CFPB Report Shows Substantial Decline in Credit Applications in March
According to a report issued last week by the Consumer Financial Protection Bureau (CFPB), consumer credit applications considerably declined in March, likely as a result of the COVID-19 pandemic. The number of applications is measured by lenders’ inquiries when consumers apply for new lines of credit.
“By the end of March, applications for most categories fell between 30 and 50 percent, with relatively larger decreases among consumers with higher credit scores,” the Bureau wrote in a data point post published to accompany the report.
In the report’s introduction, the Bureau noted that they focused on inquiries “because they are among the first credit market measures to change in credit card record data in response to changes in economic activity.”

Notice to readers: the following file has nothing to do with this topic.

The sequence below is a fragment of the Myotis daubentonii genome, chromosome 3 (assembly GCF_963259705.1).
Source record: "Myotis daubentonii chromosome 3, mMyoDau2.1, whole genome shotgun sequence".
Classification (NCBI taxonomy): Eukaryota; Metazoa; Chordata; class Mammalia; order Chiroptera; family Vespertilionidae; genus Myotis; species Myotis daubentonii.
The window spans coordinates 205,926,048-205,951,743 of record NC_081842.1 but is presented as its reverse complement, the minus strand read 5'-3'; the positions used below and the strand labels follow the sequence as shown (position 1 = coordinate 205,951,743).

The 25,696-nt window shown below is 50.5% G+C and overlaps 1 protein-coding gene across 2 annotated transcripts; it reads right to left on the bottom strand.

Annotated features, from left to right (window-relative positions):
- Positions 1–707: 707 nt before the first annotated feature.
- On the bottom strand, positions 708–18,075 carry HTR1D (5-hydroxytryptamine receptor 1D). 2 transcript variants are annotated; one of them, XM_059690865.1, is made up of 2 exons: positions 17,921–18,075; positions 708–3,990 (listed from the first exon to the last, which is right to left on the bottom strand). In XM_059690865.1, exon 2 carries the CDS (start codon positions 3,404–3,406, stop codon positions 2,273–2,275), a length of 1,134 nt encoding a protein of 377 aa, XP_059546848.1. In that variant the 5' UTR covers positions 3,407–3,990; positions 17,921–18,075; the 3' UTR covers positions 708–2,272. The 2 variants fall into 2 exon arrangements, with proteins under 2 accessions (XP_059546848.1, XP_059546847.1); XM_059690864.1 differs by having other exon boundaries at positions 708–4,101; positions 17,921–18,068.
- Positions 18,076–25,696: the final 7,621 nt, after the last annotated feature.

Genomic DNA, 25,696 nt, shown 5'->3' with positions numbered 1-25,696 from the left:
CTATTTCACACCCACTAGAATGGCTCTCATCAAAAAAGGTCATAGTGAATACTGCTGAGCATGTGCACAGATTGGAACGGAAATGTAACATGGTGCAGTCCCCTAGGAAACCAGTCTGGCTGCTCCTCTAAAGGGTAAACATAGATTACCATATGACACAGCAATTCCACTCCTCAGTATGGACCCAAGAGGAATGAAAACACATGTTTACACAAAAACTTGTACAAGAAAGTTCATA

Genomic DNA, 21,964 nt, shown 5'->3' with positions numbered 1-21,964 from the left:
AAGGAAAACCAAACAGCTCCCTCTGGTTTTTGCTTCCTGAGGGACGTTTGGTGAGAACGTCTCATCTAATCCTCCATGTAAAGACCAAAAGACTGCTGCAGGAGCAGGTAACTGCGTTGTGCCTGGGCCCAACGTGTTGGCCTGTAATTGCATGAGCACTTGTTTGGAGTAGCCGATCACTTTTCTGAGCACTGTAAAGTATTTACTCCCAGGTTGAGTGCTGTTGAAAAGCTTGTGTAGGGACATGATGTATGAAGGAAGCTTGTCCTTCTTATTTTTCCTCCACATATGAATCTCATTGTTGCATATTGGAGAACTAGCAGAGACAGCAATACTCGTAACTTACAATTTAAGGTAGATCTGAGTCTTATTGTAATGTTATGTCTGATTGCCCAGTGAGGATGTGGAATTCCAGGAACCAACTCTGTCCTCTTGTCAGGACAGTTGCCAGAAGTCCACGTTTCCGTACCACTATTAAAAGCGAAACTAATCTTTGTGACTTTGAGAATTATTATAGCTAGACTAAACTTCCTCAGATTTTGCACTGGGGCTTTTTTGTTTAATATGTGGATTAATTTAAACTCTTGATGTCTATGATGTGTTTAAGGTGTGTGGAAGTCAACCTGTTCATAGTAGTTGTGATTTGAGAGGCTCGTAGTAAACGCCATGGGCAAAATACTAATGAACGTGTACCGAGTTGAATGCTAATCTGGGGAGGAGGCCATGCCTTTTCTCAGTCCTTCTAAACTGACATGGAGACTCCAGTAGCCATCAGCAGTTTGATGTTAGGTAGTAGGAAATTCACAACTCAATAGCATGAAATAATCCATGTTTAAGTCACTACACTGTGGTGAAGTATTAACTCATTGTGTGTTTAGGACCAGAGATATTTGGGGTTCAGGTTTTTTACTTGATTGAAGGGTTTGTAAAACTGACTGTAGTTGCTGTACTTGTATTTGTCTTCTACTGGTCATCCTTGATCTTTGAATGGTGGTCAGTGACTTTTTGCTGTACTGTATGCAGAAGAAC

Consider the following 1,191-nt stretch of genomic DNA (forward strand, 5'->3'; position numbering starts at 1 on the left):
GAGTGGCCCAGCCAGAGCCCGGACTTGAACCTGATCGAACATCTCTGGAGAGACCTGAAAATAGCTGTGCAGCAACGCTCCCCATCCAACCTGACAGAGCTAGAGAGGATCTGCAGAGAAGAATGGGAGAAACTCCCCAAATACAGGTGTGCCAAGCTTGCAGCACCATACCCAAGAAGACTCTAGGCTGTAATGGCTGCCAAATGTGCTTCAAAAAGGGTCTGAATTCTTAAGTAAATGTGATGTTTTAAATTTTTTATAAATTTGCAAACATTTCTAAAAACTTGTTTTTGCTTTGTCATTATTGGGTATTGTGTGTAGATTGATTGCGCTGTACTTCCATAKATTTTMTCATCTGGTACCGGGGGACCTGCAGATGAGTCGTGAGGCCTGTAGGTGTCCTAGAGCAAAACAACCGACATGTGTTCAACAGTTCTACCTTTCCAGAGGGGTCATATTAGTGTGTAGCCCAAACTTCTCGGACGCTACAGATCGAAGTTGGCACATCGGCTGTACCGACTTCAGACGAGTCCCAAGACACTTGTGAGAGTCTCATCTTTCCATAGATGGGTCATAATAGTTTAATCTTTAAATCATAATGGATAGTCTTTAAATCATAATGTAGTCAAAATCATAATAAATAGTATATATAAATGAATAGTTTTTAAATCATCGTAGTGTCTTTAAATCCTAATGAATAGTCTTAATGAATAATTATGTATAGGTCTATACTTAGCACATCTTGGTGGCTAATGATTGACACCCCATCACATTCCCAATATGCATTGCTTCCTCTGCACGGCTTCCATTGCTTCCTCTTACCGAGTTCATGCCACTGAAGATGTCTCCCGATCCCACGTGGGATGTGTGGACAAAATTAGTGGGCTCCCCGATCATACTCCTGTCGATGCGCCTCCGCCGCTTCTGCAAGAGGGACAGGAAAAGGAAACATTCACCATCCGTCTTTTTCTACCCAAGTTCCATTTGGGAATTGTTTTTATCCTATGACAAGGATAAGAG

The report found that between the first and last week of March, new mortgage inquiries dropped by 27 percent, auto loan inquiries declined by 52 percent, and revolving credit card inquiries dropped by 40 percent in comparison to data collected in previous years. The dips are more noticeable for consumers with high credit scores, likely because those consumers tend to have more adaptability in their credit needs.
For several credit categories, the unemployment insurance claims share directly correlates to the decline in inquiries. Since the unemployment rates and the COVID-19 case rates vary by state, the results differ geographically.
“The South and Midwest experienced relatively smaller drops, while the Northeast and California experienced relatively larger drops,” the report reads.
The report is based on the CFPB’s Consumer Credit Panel, a national sample of about 5 million unidentified credit records. The Bureau receives monthly updates of any available sampled credit records. To read the full report, click here.